Writ­ten in 1998

A year or two ago I got tired of wait­ing for all those annoy­ing (and often ani­mat­ed) graph­ics in ban­ner ads to load when I vis­it var­i­ous sites, so I start­ed fil­ter­ing them out using a .hosts file. Sev­er­al peo­ple asked me how to do it, and I soon got tired of send­ing instruc­tions via email so I wrote this arti­cle. Since its orig­i­nal pub­li­ca­tion there has been a lot of pub­lic­i­ty on the issue, espe­cial­ly with the firestorm of con­tro­ver­sy over DoubleClick’s merg­er with Aba­cus Direct last year.

ZDNet has done sev­er­al arti­cles on the top­ic, like Are Ban­ner Ads’ Ban­ner Days Over? and Singing the Ban­ner Blues. The Death of Ban­ner Ads by David Strom out­lines some of the argu­ments against the ads.

This is one of those issues were there are good points on both sides—advertising rev­enue does help pay for a lot of the con­tent out there. Unfor­tu­nate­ly, the ads get fanci­er and more dis­tract­ing, and add to your down­load time for every page. With high­er band­width con­nec­tions avail­able to most of us, that isn’t as impor­tant now as it was at one time—but it’s still annoy­ing. Also, because of track­ing car­ried out by com­pa­nies like Dou­bleClick through the use of ban­ner ads and cook­ies, there are pri­va­cy con­cerns that are very sig­nif­i­cant to some peo­ple. Also, the graph­ics and text in some ads are offen­sive — espe­cial­ly those that come up on Deja.com and oth­er search engines when you get search results that include any kind of “adult con­tent” whether that’s what you were search­ing for or not.

If you decide you want to do so, there are many options avail­able for fil­ter­ing out web-based ads. I haven’t used any of them except Nor­ton Inter­net Secu­ri­ty and it does that along with many oth­er things (they bought the prod­uct for­mer­ly known as AtGuard). Inter­net Junk­busters has a great list of fil­ter­ing options—some, like their own Inter­net Junk­buster Proxy, are free, and oth­ers are share­ware or com­mer­cial prod­ucts.

Using a .hosts file is free, and has the advan­tage of not using up much (if any­thing) in the way of sys­tem resources. The down­side is that you have to keep the file updat­ed man­u­al­ly, and some sites are now using Javascript and oth­er tech­niques that get around the .hosts file. Also, it doesn’t catch the ban­ner ads at sites like ZDNet and Deja.com, and some ver­sions of Inter­net Explor­er will refuse to load any­thing on a page after it finds that it can’t load the ban­ner ad.

If you want to try it any­way, though, here’s how you do it. On a Win­dows machine, you sim­ply make a plain text file called “hosts” (no file exten­sion) and stick it in your Win­dows direc­to­ry. In fact, if you look there now you’ll prob­a­bly find a file called hosts.sam—a sam­ple hosts file that shows you how to cre­ate a real hosts file.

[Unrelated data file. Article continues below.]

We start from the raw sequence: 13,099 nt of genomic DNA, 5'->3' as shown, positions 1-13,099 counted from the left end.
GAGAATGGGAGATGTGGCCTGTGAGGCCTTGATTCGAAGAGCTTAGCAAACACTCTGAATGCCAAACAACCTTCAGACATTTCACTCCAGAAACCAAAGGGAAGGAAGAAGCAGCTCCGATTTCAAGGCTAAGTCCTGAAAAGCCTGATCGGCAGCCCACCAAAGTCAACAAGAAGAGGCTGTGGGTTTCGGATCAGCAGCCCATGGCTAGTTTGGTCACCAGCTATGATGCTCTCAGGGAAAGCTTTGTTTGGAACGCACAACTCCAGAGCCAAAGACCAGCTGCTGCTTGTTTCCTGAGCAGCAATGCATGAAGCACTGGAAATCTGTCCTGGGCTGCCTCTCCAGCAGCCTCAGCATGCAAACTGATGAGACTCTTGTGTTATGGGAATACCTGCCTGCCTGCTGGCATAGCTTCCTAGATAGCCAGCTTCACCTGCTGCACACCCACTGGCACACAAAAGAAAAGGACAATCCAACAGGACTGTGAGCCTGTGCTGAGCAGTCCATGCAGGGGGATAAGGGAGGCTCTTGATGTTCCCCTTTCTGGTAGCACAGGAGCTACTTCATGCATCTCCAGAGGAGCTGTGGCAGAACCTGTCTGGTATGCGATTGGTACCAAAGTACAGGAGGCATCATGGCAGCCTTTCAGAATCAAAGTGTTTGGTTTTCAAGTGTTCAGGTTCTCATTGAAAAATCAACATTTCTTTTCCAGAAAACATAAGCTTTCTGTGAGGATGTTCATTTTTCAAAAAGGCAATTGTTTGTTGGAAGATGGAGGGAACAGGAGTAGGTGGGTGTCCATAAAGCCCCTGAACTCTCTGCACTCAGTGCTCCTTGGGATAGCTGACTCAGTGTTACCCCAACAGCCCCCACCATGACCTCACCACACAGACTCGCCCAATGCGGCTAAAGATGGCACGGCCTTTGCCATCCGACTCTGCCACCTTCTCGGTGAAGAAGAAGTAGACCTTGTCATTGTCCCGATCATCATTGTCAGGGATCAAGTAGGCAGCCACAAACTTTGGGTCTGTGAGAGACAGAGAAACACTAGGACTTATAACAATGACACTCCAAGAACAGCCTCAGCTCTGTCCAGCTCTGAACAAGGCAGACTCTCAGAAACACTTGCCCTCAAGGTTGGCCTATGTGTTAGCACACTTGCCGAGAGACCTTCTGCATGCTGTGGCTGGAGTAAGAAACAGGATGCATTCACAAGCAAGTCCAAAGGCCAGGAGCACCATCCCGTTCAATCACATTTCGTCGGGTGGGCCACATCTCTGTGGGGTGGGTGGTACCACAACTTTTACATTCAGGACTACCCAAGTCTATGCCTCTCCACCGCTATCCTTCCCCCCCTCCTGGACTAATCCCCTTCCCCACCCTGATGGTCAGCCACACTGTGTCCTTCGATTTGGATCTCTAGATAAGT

How does this lit­tle text file affect your brows­ing? The stan­dard IP address for refer­ring to “this machine I’m on right now” (also called the “local­host”) is 127.0.0.1—any time a TCP appli­ca­tion sees that address, it looks on your local machine instead of any­where else for what­ev­er is sup­posed to be there. So in the hosts file, all the ban­ner ad servers I know of are list­ed as being at 127.0.0.1. Instead of going out, find­ing that serv­er and down­load­ing the ad, your brows­er looks on your own machine, doesn’t find the file, and gives you a lit­tle bro­ken image icon.

The hosts file wasn’t intend­ed for this kind of use, exactly—it’s nor­mal­ly used to cut down on local DNS traf­fic. You can stick oth­er domain names and their numer­ic address­es into the hosts file, if you want to save time in get­ting to them (skip­ping the DNS lookup step). For instance, www.technomom.com is also 38.209.52.245—I could stick that into my hosts file if I want­ed to do so.

If you want to know more about TCP-IP and IP address­es and DNS and so on, check out TCP-IP Intro­duc­tion.

I know you can use hosts files on Macs but I’m not going to try to explain it—my Mac knowl­edge is sim­ply too stale. It varies depend­ing on your TCP stack. I found some infor­ma­tion that should give you a start, in any case.

I believe Un*x machines use the file as hosts.txt but I’m not going to pre­sume to say—if you know enough to be run­ning your own Un*x box you know more than I do about it any­way.

In any case, you can use my old hosts file as a start—just save it as a plain text file and put it in the prop­er place. It con­tains all the ban­ner ad servers I had found when I was using it.